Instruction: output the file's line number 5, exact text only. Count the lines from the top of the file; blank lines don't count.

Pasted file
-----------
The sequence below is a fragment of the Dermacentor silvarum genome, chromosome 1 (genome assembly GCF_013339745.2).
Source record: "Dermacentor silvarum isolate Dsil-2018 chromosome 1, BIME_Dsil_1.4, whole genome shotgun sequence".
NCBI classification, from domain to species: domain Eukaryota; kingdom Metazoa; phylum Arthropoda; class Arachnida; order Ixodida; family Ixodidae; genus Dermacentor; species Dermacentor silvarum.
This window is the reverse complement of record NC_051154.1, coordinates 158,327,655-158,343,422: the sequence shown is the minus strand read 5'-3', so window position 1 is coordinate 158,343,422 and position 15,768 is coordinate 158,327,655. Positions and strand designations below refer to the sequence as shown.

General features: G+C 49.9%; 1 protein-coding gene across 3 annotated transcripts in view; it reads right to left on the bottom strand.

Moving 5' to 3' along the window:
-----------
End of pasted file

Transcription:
General features: G+C 49.9%; 1 protein-coding gene across 3 annotated transcripts in view; it reads right to left on the bottom strand.